Directors and Officers Liability Insurance: A Summary of Coverage Parts, by Andrew J. Kelly, RPLU

Of all of the insurance policies available within the professional liability industry, private for-profit directors and officers’ liability insurance are probably the most misunderstood. Every company has the potential to be brought into a lawsuit by many different parties for actions that would cause a financial loss. Potential plaintiffs include but are not limited to shareholders, customers, clients, competitors, third parties, and even the government in circumstances where the company is not operating within the boundaries of the law. Although a detailed technical discussion of the coverage is sometimes necessary, I am going to keep my discussion brief and focused on the general coverage parts so that the average layperson can understand the insuring agreements of the policy and what they are designed to do.

Directors and officers liability insurance has three parts. The first two parts of the policy cover the directors and officers that serve on the corporate board of the insured. The third part policy covers the entity in the event that it is dragged into a lawsuit.

In most cases when a director or officer is sued the company is responsible for reimbursing them for the costs associated with the defending a claim. The part of the policy that is responsible if a company has to pay back (or indemnify) a board member because of a lawsuit is called side B coverage. Side B coverage provides protection for the company’s bottom line. This part of the coverage is very valuable to the policyholder because it provides protection for the company so that they can be reimbursed by the carrier for any damages paid to a director or officer if a lawsuit is brought against a board member.

There are some circumstances where the company is not in a position to pay their directors and officers back in the event of a claim. Common reasons for this can include insolvency or situations in which the law statutorily prohibits the company from doing so as a matter of public policy. When the company is not able to pay back their directors and officers, the part of the policy that would apply is called side A coverage. This coverage is important because it covers the directors and officers when the company is not able to help or indemnify defend a board member.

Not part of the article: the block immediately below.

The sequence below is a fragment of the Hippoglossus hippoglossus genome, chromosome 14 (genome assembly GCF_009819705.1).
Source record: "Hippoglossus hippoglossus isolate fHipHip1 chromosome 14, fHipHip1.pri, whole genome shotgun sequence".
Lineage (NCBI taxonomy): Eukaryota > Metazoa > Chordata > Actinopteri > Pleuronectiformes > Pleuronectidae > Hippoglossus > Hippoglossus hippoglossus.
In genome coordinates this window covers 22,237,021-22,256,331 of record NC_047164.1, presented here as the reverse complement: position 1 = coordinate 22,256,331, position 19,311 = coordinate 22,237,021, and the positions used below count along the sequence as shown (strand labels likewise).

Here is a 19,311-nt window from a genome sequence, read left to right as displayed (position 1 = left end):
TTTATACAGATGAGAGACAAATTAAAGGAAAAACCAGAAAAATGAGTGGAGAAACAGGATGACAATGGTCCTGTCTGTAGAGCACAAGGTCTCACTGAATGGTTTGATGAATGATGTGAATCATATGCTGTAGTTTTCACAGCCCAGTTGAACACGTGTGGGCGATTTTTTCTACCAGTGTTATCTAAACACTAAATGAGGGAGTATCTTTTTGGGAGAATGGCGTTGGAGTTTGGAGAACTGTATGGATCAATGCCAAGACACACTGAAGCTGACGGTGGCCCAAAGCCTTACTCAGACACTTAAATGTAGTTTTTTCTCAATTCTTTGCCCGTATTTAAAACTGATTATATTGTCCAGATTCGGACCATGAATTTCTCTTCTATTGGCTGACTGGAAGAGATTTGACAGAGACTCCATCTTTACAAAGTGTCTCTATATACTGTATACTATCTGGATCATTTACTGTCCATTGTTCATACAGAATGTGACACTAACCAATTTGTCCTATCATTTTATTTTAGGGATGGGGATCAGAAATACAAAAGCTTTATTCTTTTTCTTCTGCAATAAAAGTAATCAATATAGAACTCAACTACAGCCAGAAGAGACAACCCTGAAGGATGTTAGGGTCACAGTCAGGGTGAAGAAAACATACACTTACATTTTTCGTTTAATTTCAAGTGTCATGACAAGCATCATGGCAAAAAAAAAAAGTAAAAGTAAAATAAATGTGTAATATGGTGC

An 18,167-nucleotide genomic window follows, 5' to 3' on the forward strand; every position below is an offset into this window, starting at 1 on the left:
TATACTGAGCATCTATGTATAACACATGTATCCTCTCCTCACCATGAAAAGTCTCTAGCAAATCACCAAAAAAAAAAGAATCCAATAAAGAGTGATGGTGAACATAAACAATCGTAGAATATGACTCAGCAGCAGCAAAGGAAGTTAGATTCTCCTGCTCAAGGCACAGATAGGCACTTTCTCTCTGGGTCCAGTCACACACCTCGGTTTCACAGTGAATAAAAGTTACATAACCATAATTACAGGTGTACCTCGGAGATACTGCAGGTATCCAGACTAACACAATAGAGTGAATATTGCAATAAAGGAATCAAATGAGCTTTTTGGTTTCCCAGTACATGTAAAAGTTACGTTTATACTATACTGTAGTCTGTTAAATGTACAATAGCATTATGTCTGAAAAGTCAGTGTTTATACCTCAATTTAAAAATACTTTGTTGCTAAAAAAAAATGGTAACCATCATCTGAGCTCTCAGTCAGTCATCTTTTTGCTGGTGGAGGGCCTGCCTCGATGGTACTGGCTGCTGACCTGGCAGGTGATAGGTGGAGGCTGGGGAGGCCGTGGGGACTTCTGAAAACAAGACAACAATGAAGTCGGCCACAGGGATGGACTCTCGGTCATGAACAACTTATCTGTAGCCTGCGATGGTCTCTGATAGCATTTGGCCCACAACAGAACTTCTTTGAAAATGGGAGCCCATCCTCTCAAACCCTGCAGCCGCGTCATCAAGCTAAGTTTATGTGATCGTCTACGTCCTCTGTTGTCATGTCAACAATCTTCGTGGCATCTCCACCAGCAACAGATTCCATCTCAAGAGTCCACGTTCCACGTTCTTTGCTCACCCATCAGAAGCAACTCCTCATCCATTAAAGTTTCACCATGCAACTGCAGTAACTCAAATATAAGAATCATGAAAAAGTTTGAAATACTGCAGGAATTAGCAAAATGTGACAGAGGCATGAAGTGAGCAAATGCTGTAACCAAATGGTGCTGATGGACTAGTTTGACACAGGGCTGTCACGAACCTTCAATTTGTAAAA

The final part of a directors and officers’ liability policy is called entity coverage or side C coverage. Entity coverage exists to respond when the business itself is named in conjunction with a director or officer for a covered wrongful act. It is important to know that although both side A and entity coverage can be common on most quotes acceptable in the standard market; they are not always automatically included on harder to place business.

Selecting a wholesale broker that has the right experience is an important first step in getting a directors and officers liability policy that addresses the prospective policyholder’s exposure correctly and cost effectively. The insurance agent of record should discuss policy features like whether the policy properly addresses the correct continuity date, whether a separate or shared limit make sense, if any major shareholders must be addressed in the coverage, and even situations where manuscript endorsements must be drafted to address circumstances unique to the insured’s business. Having a qualified wholesaler participate in the transaction is key component in ensuring that the proper details are addressed proactively prior to binding.

Andrew J.Kelly, RPLU
Vice President
Alexander J. Wayne & Associates, Inc.
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